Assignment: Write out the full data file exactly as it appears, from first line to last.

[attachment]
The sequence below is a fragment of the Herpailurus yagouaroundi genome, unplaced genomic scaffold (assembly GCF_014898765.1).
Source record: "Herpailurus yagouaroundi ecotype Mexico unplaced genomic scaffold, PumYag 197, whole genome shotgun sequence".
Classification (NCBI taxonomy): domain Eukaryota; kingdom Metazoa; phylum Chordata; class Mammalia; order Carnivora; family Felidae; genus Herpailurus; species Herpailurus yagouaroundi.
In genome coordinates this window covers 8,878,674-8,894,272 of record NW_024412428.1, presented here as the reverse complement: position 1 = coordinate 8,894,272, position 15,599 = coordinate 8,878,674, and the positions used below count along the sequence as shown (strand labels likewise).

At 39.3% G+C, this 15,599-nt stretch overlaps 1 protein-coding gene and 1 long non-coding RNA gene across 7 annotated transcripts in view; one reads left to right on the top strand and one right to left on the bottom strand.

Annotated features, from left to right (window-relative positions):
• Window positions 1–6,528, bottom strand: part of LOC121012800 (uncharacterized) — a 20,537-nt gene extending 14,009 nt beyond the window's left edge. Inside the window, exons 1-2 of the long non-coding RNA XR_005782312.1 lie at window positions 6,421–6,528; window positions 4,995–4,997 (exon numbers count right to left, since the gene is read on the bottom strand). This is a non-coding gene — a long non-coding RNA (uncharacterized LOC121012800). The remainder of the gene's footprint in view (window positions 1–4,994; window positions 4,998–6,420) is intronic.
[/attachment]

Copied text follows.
The sequence below is a fragment of the Herpailurus yagouaroundi genome, unplaced genomic scaffold (assembly GCF_014898765.1).
Source record: "Herpailurus yagouaroundi ecotype Mexico unplaced genomic scaffold, PumYag 197, whole genome shotgun sequence".
Classification (NCBI taxonomy): domain Eukaryota; kingdom Metazoa; phylum Chordata; class Mammalia; order Carnivora; family Felidae; genus Herpailurus; species Herpailurus yagouaroundi.
In genome coordinates this window covers 8,878,674-8,894,272 of record NW_024412428.1, presented here as the reverse complement: position 1 = coordinate 8,894,272, position 15,599 = coordinate 8,878,674, and the positions used below count along the sequence as shown (strand labels likewise).

At 39.3% G+C, this 15,599-nt stretch overlaps 1 protein-coding gene and 1 long non-coding RNA gene across 7 annotated transcripts in view; one reads left to right on the top strand and one right to left on the bottom strand.

Annotated features, from left to right (window-relative positions):
• Window positions 1–6,528, bottom strand: part of LOC121012800 (uncharacterized) — a 20,537-nt gene extending 14,009 nt beyond the window's left edge. Inside the window, exons 1-2 of the long non-coding RNA XR_005782312.1 lie at window positions 6,421–6,528; window positions 4,995–4,997 (exon numbers count right to left, since the gene is read on the bottom strand). This is a non-coding gene — a long non-coding RNA (uncharacterized LOC121012800). The remainder of the gene's footprint in view (window positions 1–4,994; window positions 4,998–6,420) is intronic.